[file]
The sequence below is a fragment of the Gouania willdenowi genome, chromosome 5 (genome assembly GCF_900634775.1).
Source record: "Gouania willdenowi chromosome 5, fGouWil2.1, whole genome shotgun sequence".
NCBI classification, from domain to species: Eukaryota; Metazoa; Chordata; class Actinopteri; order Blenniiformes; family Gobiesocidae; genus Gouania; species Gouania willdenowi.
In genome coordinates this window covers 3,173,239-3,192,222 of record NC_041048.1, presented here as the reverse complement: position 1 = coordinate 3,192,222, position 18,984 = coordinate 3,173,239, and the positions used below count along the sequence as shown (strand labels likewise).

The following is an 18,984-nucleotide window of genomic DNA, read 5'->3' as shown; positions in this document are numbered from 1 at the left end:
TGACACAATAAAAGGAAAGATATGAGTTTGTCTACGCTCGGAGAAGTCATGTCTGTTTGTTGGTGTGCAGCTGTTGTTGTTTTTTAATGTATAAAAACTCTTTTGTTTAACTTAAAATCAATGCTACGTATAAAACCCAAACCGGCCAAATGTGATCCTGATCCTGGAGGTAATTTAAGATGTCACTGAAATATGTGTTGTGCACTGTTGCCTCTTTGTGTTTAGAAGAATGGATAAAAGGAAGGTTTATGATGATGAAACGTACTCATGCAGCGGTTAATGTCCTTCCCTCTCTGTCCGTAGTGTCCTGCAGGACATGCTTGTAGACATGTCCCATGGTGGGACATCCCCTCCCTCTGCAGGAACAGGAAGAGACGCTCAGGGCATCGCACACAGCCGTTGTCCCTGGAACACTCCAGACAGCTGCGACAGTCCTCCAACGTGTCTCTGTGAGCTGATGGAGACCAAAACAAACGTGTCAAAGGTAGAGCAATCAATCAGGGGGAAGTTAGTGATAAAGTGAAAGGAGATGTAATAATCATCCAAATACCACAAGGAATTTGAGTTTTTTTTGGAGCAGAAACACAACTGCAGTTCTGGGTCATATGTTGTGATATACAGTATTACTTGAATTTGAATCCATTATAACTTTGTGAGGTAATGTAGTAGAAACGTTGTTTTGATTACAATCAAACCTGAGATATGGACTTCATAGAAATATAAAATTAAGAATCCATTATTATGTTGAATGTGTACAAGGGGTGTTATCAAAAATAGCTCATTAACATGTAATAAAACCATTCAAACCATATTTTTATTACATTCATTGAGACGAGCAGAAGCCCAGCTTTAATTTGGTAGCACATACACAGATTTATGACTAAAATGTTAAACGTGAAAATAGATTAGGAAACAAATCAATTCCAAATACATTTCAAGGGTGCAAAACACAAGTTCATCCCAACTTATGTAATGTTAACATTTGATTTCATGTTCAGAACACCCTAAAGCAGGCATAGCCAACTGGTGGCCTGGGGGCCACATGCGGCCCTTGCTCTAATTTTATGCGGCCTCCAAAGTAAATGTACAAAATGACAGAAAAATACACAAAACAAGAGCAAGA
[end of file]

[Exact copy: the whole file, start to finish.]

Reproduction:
The sequence below is a fragment of the Gouania willdenowi genome, chromosome 5 (genome assembly GCF_900634775.1).
Source record: "Gouania willdenowi chromosome 5, fGouWil2.1, whole genome shotgun sequence".
NCBI classification, from domain to species: Eukaryota; Metazoa; Chordata; class Actinopteri; order Blenniiformes; family Gobiesocidae; genus Gouania; species Gouania willdenowi.
In genome coordinates this window covers 3,173,239-3,192,222 of record NC_041048.1, presented here as the reverse complement: position 1 = coordinate 3,192,222, position 18,984 = coordinate 3,173,239, and the positions used below count along the sequence as shown (strand labels likewise).

The following is an 18,984-nucleotide window of genomic DNA, read 5'->3' as shown; positions in this document are numbered from 1 at the left end:
TGACACAATAAAAGGAAAGATATGAGTTTGTCTACGCTCGGAGAAGTCATGTCTGTTTGTTGGTGTGCAGCTGTTGTTGTTTTTTAATGTATAAAAACTCTTTTGTTTAACTTAAAATCAATGCTACGTATAAAACCCAAACCGGCCAAATGTGATCCTGATCCTGGAGGTAATTTAAGATGTCACTGAAATATGTGTTGTGCACTGTTGCCTCTTTGTGTTTAGAAGAATGGATAAAAGGAAGGTTTATGATGATGAAACGTACTCATGCAGCGGTTAATGTCCTTCCCTCTCTGTCCGTAGTGTCCTGCAGGACATGCTTGTAGACATGTCCCATGGTGGGACATCCCCTCCCTCTGCAGGAACAGGAAGAGACGCTCAGGGCATCGCACACAGCCGTTGTCCCTGGAACACTCCAGACAGCTGCGACAGTCCTCCAACGTGTCTCTGTGAGCTGATGGAGACCAAAACAAACGTGTCAAAGGTAGAGCAATCAATCAGGGGGAAGTTAGTGATAAAGTGAAAGGAGATGTAATAATCATCCAAATACCACAAGGAATTTGAGTTTTTTTTGGAGCAGAAACACAACTGCAGTTCTGGGTCATATGTTGTGATATACAGTATTACTTGAATTTGAATCCATTATAACTTTGTGAGGTAATGTAGTAGAAACGTTGTTTTGATTACAATCAAACCTGAGATATGGACTTCATAGAAATATAAAATTAAGAATCCATTATTATGTTGAATGTGTACAAGGGGTGTTATCAAAAATAGCTCATTAACATGTAATAAAACCATTCAAACCATATTTTTATTACATTCATTGAGACGAGCAGAAGCCCAGCTTTAATTTGGTAGCACATACACAGATTTATGACTAAAATGTTAAACGTGAAAATAGATTAGGAAACAAATCAATTCCAAATACATTTCAAGGGTGCAAAACACAAGTTCATCCCAACTTATGTAATGTTAACATTTGATTTCATGTTCAGAACACCCTAAAGCAGGCATAGCCAACTGGTGGCCTGGGGGCCACATGCGGCCCTTGCTCTAATTTTATGCGGCCTCCAAAGTAAATGTACAAAATGACAGAAAAATACACAAAACAAGAGCAAGA